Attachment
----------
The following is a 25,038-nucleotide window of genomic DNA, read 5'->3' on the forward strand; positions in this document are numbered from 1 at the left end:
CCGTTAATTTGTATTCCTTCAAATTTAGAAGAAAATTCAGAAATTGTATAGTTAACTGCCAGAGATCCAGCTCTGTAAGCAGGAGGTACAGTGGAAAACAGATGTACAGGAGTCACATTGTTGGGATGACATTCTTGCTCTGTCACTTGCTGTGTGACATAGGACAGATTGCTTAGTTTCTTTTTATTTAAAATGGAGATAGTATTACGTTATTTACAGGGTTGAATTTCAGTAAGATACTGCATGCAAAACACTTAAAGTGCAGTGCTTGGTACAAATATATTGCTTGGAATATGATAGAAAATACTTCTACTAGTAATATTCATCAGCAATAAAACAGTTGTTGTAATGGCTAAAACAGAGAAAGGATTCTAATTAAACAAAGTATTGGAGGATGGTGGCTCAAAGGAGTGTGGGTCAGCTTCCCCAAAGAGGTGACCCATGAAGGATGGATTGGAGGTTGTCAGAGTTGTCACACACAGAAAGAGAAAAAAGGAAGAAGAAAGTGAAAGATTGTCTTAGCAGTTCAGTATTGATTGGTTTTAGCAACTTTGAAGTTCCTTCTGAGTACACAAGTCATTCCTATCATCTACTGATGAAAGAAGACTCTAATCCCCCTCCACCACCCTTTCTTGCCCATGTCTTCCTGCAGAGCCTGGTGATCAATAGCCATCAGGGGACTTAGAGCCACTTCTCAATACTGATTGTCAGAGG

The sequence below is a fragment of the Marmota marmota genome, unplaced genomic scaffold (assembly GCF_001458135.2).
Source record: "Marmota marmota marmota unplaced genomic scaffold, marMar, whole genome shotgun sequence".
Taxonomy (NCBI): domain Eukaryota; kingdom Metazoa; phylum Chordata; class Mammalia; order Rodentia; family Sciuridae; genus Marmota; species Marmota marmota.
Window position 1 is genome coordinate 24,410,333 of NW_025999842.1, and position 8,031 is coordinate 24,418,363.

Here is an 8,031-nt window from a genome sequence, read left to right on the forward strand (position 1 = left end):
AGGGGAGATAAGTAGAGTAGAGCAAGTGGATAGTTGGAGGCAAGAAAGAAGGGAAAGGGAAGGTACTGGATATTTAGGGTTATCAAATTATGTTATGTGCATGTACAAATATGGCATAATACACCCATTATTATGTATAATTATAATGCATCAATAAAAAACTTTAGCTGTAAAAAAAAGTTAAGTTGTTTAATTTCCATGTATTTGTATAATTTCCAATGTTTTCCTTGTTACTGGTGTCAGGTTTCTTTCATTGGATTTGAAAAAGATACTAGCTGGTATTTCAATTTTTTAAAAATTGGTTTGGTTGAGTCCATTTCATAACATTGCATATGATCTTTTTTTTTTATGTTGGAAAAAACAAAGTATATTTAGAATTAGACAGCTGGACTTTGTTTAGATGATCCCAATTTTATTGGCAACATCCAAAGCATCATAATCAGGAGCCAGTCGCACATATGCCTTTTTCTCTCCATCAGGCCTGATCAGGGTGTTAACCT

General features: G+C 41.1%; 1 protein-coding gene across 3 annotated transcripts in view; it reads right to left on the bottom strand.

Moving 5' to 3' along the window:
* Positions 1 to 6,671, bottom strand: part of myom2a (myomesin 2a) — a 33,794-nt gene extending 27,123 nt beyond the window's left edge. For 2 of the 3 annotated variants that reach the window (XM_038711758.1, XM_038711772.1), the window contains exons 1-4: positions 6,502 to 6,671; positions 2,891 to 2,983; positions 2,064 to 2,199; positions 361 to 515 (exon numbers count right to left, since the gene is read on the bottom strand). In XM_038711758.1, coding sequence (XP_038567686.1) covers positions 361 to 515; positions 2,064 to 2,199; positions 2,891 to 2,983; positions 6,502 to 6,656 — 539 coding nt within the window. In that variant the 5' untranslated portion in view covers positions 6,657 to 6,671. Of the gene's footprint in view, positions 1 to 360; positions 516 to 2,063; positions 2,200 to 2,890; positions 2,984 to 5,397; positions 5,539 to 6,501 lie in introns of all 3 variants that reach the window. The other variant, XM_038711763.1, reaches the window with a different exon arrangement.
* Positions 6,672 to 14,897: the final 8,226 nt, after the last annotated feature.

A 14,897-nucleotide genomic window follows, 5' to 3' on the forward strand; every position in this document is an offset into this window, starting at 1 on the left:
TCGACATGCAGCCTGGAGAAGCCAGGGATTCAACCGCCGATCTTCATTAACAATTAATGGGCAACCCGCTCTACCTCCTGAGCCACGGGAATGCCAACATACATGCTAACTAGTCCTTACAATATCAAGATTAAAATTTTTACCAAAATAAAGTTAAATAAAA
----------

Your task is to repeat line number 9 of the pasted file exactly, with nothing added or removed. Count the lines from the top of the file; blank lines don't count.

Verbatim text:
General features: G+C 41.1%; 1 protein-coding gene across 3 annotated transcripts in view; it reads right to left on the bottom strand.